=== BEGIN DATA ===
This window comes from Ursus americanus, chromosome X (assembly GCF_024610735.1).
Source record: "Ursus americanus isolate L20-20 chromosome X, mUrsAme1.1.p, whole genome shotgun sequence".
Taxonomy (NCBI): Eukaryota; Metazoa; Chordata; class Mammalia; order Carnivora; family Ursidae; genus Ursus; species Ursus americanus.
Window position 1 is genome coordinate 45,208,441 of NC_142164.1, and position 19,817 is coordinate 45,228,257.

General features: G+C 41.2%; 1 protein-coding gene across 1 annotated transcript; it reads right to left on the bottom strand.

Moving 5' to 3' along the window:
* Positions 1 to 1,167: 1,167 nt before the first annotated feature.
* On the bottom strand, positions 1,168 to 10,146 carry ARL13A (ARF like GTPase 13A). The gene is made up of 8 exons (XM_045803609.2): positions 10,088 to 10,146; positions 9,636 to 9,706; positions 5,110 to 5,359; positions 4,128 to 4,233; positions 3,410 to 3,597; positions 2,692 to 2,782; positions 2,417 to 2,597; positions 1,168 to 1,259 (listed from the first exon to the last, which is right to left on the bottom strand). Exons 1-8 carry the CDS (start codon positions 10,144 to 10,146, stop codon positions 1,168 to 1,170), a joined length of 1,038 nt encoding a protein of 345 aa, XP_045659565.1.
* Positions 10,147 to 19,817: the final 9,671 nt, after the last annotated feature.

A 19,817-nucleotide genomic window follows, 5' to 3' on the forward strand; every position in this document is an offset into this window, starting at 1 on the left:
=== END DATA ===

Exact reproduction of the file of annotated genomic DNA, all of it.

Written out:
This window comes from Ursus americanus, chromosome X (assembly GCF_024610735.1).
Source record: "Ursus americanus isolate L20-20 chromosome X, mUrsAme1.1.p, whole genome shotgun sequence".
Taxonomy (NCBI): Eukaryota; Metazoa; Chordata; class Mammalia; order Carnivora; family Ursidae; genus Ursus; species Ursus americanus.
Window position 1 is genome coordinate 45,208,441 of NC_142164.1, and position 19,817 is coordinate 45,228,257.

General features: G+C 41.2%; 1 protein-coding gene across 1 annotated transcript; it reads right to left on the bottom strand.

Moving 5' to 3' along the window:
* Positions 1 to 1,167: 1,167 nt before the first annotated feature.
* On the bottom strand, positions 1,168 to 10,146 carry ARL13A (ARF like GTPase 13A). The gene is made up of 8 exons (XM_045803609.2): positions 10,088 to 10,146; positions 9,636 to 9,706; positions 5,110 to 5,359; positions 4,128 to 4,233; positions 3,410 to 3,597; positions 2,692 to 2,782; positions 2,417 to 2,597; positions 1,168 to 1,259 (listed from the first exon to the last, which is right to left on the bottom strand). Exons 1-8 carry the CDS (start codon positions 10,144 to 10,146, stop codon positions 1,168 to 1,170), a joined length of 1,038 nt encoding a protein of 345 aa, XP_045659565.1.
* Positions 10,147 to 19,817: the final 9,671 nt, after the last annotated feature.

A 19,817-nucleotide genomic window follows, 5' to 3' on the forward strand; every position in this document is an offset into this window, starting at 1 on the left: